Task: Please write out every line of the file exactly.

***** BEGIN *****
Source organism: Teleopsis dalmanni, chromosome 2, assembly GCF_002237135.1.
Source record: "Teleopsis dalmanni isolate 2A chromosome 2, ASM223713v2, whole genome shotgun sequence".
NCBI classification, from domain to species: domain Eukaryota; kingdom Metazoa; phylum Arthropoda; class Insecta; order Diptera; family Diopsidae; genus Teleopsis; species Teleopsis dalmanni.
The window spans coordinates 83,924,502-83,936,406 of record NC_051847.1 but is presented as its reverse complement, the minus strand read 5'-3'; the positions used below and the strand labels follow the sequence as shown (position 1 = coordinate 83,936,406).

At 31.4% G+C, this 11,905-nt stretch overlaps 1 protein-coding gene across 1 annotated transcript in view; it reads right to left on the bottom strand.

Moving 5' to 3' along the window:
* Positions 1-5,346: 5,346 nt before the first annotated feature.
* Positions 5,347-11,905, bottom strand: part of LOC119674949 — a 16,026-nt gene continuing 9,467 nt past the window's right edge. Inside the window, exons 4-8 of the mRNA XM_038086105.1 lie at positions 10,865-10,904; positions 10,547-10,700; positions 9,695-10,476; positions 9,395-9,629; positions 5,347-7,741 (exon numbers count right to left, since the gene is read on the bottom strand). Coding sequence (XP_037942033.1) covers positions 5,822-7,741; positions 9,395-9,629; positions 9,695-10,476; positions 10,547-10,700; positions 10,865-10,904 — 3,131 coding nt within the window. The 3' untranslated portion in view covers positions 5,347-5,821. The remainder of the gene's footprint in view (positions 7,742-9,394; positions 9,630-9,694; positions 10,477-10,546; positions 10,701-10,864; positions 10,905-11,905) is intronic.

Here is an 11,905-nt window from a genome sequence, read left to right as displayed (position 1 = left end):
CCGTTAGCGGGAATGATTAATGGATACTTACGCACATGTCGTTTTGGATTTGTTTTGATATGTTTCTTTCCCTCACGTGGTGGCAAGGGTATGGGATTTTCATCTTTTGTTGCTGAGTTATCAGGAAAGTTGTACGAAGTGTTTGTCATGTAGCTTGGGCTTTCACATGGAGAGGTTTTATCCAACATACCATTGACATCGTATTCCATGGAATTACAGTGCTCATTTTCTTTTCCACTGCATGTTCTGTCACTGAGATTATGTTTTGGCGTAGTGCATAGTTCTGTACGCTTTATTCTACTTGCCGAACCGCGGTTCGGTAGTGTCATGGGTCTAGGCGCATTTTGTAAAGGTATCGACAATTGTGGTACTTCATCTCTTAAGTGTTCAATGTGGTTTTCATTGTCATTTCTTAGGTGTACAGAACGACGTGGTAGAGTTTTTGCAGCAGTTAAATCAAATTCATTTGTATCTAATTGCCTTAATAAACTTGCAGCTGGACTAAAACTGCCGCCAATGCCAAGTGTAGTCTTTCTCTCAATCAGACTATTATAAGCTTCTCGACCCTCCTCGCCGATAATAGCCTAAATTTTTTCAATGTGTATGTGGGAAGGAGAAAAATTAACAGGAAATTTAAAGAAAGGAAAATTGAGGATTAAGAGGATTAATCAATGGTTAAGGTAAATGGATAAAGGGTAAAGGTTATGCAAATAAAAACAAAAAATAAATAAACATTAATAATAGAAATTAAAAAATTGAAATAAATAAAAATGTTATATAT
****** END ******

Source organism: Teleopsis dalmanni, chromosome 2, assembly GCF_002237135.1.
Source record: "Teleopsis dalmanni isolate 2A chromosome 2, ASM223713v2, whole genome shotgun sequence".
NCBI classification, from domain to species: domain Eukaryota; kingdom Metazoa; phylum Arthropoda; class Insecta; order Diptera; family Diopsidae; genus Teleopsis; species Teleopsis dalmanni.
The window spans coordinates 83,924,502-83,936,406 of record NC_051847.1 but is presented as its reverse complement, the minus strand read 5'-3'; the positions used below and the strand labels follow the sequence as shown (position 1 = coordinate 83,936,406).

At 31.4% G+C, this 11,905-nt stretch overlaps 1 protein-coding gene across 1 annotated transcript in view; it reads right to left on the bottom strand.

Moving 5' to 3' along the window:
* Positions 1-5,346: 5,346 nt before the first annotated feature.
* Positions 5,347-11,905, bottom strand: part of LOC119674949 — a 16,026-nt gene continuing 9,467 nt past the window's right edge. Inside the window, exons 4-8 of the mRNA XM_038086105.1 lie at positions 10,865-10,904; positions 10,547-10,700; positions 9,695-10,476; positions 9,395-9,629; positions 5,347-7,741 (exon numbers count right to left, since the gene is read on the bottom strand). Coding sequence (XP_037942033.1) covers positions 5,822-7,741; positions 9,395-9,629; positions 9,695-10,476; positions 10,547-10,700; positions 10,865-10,904 — 3,131 coding nt within the window. The 3' untranslated portion in view covers positions 5,347-5,821. The remainder of the gene's footprint in view (positions 7,742-9,394; positions 9,630-9,694; positions 10,477-10,546; positions 10,701-10,864; positions 10,905-11,905) is intronic.

Here is an 11,905-nt window from a genome sequence, read left to right as displayed (position 1 = left end):
CCGTTAGCGGGAATGATTAATGGATACTTACGCACATGTCGTTTTGGATTTGTTTTGATATGTTTCTTTCCCTCACGTGGTGGCAAGGGTATGGGATTTTCATCTTTTGTTGCTGAGTTATCAGGAAAGTTGTACGAAGTGTTTGTCATGTAGCTTGGGCTTTCACATGGAGAGGTTTTATCCAACATACCATTGACATCGTATTCCATGGAATTACAGTGCTCATTTTCTTTTCCACTGCATGTTCTGTCACTGAGATTATGTTTTGGCGTAGTGCATAGTTCTGTACGCTTTATTCTACTTGCCGAACCGCGGTTCGGTAGTGTCATGGGTCTAGGCGCATTTTGTAAAGGTATCGACAATTGTGGTACTTCATCTCTTAAGTGTTCAATGTGGTTTTCATTGTCATTTCTTAGGTGTACAGAACGACGTGGTAGAGTTTTTGCAGCAGTTAAATCAAATTCATTTGTATCTAATTGCCTTAATAAACTTGCAGCTGGACTAAAACTGCCGCCAATGCCAAGTGTAGTCTTTCTCTCAATCAGACTATTATAAGCTTCTCGACCCTCCTCGCCGATAATAGCCTAAATTTTTTCAATGTGTATGTGGGAAGGAGAAAAATTAACAGGAAATTTAAAGAAAGGAAAATTGAGGATTAAGAGGATTAATCAATGGTTAAGGTAAATGGATAAAGGGTAAAGGTTATGCAAATAAAAACAAAAAATAAATAAACATTAATAATAGAAATTAAAAAATTGAAATAAATAAAAATGTTATATAT